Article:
Issue Date: August 7, 2017 | Web Date: August 2, 2017
Understanding how mother-of-pearl promotes bone growth
The Mayans used seashells as dental implants, and researchers have shown that small chunks of mother-of-pearl, the iridescent lining of oysters’ and other mollusks’ shells, induce bone formation in both cell culture and animal studies. Why this works, however, has been a mystery. Researchers are now a step closer to the answer. A new work shows that a polymer replica of the physical structure of the material’s surface is enough to induce stem cells to become bone (ACS Nano 2017, DOI: 10.1021/acsnano.7b01044). Such surface patterning could be used for engineering bone, the researchers say.
That shells trigger bone growth is somewhat surprising: Mother-of-pearl, also known as nacre, is a calcium-carbonate-based mineral with a different structure than the main mineral in bone, which is made of calcium phosphate. Studies have shown that powdered nacre induces stem cells to produce calcium phosphate. However, stem cells also respond to physical cues from nanoscopic bumps and ridges on surfaces. To separate the effect of nacre’s chemical cues from its surface patterns, a team led by Maggie Cusackof the University of Stirling and Matthew John Dalby of the University of Glasgow decided to recreate nacre’s nanoscopic pattern using a different material.
First, the researchers filled the inside of an oyster shell with a silicone polymer, allowed it to cure, and peeled it away. Then they covered the resulting polymer stamp with molten polycaprolactone, a biocompatible polymer. After it solidified and was removed from the silicon, the team used three-dimensional stereo-scanning electron microscopy to show that they had recreated the terraced surface structure of nacre on the polymer surface. Then, the researchers cultured human mesenchymal stem cells on the nacre replica. After five weeks, the cells had increased expression of genes related to bone development compared with cells grown on a flat surface of the same polymer, indicating that nacre’s structure alone can stimulate bone growth.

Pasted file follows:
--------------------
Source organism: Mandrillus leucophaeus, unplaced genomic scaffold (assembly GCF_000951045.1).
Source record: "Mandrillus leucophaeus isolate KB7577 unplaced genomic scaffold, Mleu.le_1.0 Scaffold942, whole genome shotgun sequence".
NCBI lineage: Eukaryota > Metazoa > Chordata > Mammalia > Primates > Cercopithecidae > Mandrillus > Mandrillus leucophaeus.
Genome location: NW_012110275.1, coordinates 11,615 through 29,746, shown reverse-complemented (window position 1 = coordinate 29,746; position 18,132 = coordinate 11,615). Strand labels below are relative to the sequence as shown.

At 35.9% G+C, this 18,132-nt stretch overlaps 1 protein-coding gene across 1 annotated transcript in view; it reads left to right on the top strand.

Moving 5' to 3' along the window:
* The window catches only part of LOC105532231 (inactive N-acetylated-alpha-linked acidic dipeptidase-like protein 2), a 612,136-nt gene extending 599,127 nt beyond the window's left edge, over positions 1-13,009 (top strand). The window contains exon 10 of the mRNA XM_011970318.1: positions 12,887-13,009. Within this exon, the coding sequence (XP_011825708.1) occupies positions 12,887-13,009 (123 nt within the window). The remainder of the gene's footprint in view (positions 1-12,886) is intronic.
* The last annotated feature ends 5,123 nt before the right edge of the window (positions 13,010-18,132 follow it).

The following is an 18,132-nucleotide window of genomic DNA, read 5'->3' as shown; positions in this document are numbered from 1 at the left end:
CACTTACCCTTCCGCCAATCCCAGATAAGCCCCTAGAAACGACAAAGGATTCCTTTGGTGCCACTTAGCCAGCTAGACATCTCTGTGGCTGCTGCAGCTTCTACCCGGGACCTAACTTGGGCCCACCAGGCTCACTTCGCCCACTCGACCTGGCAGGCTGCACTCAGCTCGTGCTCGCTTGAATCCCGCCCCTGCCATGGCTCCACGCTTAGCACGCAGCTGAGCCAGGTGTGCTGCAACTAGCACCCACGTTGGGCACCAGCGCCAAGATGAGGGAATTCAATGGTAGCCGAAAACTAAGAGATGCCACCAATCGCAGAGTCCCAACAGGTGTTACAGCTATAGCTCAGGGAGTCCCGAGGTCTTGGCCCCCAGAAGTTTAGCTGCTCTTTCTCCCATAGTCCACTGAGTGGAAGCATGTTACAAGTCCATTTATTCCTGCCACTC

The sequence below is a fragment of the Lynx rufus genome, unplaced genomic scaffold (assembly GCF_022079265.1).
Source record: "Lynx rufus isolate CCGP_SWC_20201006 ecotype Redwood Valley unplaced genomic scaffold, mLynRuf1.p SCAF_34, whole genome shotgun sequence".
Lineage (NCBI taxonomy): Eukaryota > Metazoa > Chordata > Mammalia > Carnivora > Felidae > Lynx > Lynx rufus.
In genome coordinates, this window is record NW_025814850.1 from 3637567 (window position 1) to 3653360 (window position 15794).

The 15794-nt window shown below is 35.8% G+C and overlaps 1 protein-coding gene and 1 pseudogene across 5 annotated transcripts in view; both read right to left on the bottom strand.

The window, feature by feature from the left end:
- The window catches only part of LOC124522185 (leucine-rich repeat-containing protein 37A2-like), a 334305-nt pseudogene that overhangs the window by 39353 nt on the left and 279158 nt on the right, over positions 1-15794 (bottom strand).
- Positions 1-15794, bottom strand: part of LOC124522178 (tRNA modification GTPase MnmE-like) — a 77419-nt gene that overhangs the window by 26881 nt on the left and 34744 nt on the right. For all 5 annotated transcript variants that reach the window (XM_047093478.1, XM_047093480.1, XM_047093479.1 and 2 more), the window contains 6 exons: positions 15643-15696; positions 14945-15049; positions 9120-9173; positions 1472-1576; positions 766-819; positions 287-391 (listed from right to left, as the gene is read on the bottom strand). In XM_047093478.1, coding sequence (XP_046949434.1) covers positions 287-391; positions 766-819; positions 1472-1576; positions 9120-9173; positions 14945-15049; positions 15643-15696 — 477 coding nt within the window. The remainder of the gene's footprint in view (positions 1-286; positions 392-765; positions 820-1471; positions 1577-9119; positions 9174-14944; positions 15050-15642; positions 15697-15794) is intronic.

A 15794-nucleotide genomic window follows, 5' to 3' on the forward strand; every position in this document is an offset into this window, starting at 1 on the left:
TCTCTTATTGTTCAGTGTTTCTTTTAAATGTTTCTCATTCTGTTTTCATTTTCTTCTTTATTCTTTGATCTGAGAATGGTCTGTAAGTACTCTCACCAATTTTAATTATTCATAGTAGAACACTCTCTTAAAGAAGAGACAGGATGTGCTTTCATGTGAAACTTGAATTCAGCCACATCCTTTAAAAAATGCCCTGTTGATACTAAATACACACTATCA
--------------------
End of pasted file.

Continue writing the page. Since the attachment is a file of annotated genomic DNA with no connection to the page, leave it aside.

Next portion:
To study the effect of different physical and chemical cues on growing bone, the team grew stem cells on natural nacre from an oyster, the polymer nacre replica, and a textured array made of polymethylmethacrylate known to help bone growth. They also grew cells using two different established cell culture methods. Bone formed under all conditions, but differing metabolic responses indicated that the bone produced could have different properties. Raman spectroscopy revealed that cells grown on the nacre replica produced the most crystalline bone of all the conditions tested.
Crystallinity is just one property that can affect bone strength, Cusack says, and they don’t have a simple relationship. By knowing that the physical structure of nacre affects crystallinity, researchers could change the spacing of the terraced pattern and see how this changes bone properties, she says. Being able to tweak this property in isolation could help researchers optimize the overall features of engineered bone for specific applications.
One problem in interpreting these initial experiments might come from the changeable structure of nacre, notes Daniel Chappard, a bone remodeling and biomaterials expert at the University of Angers. His research shows that natural nacre alters its crystal structure in some cell culture media. So the nacre surface pattern the researchers created on the polymer stamp might not be the same one that cells experience when cultured on the natural nacre surface, he notes.
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